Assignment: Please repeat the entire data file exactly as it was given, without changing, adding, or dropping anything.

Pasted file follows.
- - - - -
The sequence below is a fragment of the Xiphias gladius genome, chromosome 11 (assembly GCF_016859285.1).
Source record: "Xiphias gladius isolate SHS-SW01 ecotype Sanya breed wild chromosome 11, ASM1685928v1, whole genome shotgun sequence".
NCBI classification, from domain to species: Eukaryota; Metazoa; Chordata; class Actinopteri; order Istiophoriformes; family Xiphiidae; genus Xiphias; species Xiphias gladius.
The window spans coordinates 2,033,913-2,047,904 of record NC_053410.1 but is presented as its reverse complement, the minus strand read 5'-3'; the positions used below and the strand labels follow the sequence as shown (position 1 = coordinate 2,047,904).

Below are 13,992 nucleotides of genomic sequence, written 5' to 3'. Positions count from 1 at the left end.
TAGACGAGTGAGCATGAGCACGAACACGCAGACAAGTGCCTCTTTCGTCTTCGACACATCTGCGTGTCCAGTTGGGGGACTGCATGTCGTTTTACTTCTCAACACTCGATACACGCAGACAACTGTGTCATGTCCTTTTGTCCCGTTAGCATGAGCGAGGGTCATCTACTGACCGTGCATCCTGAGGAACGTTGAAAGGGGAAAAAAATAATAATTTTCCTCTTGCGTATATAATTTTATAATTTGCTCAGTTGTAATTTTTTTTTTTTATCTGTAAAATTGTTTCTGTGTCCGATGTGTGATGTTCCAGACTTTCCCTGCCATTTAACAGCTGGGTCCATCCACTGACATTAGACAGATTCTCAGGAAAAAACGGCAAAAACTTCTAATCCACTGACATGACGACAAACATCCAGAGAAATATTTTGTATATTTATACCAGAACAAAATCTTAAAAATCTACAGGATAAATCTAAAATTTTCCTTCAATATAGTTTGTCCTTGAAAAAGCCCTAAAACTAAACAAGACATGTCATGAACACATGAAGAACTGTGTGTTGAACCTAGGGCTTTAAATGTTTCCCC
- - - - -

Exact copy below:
The sequence below is a fragment of the Xiphias gladius genome, chromosome 11 (assembly GCF_016859285.1).
Source record: "Xiphias gladius isolate SHS-SW01 ecotype Sanya breed wild chromosome 11, ASM1685928v1, whole genome shotgun sequence".
NCBI classification, from domain to species: Eukaryota; Metazoa; Chordata; class Actinopteri; order Istiophoriformes; family Xiphiidae; genus Xiphias; species Xiphias gladius.
The window spans coordinates 2,033,913-2,047,904 of record NC_053410.1 but is presented as its reverse complement, the minus strand read 5'-3'; the positions used below and the strand labels follow the sequence as shown (position 1 = coordinate 2,047,904).

Below are 13,992 nucleotides of genomic sequence, written 5' to 3'. Positions count from 1 at the left end.
TAGACGAGTGAGCATGAGCACGAACACGCAGACAAGTGCCTCTTTCGTCTTCGACACATCTGCGTGTCCAGTTGGGGGACTGCATGTCGTTTTACTTCTCAACACTCGATACACGCAGACAACTGTGTCATGTCCTTTTGTCCCGTTAGCATGAGCGAGGGTCATCTACTGACCGTGCATCCTGAGGAACGTTGAAAGGGGAAAAAAATAATAATTTTCCTCTTGCGTATATAATTTTATAATTTGCTCAGTTGTAATTTTTTTTTTTTATCTGTAAAATTGTTTCTGTGTCCGATGTGTGATGTTCCAGACTTTCCCTGCCATTTAACAGCTGGGTCCATCCACTGACATTAGACAGATTCTCAGGAAAAAACGGCAAAAACTTCTAATCCACTGACATGACGACAAACATCCAGAGAAATATTTTGTATATTTATACCAGAACAAAATCTTAAAAATCTACAGGATAAATCTAAAATTTTCCTTCAATATAGTTTGTCCTTGAAAAAGCCCTAAAACTAAACAAGACATGTCATGAACACATGAAGAACTGTGTGTTGAACCTAGGGCTTTAAATGTTTCCCC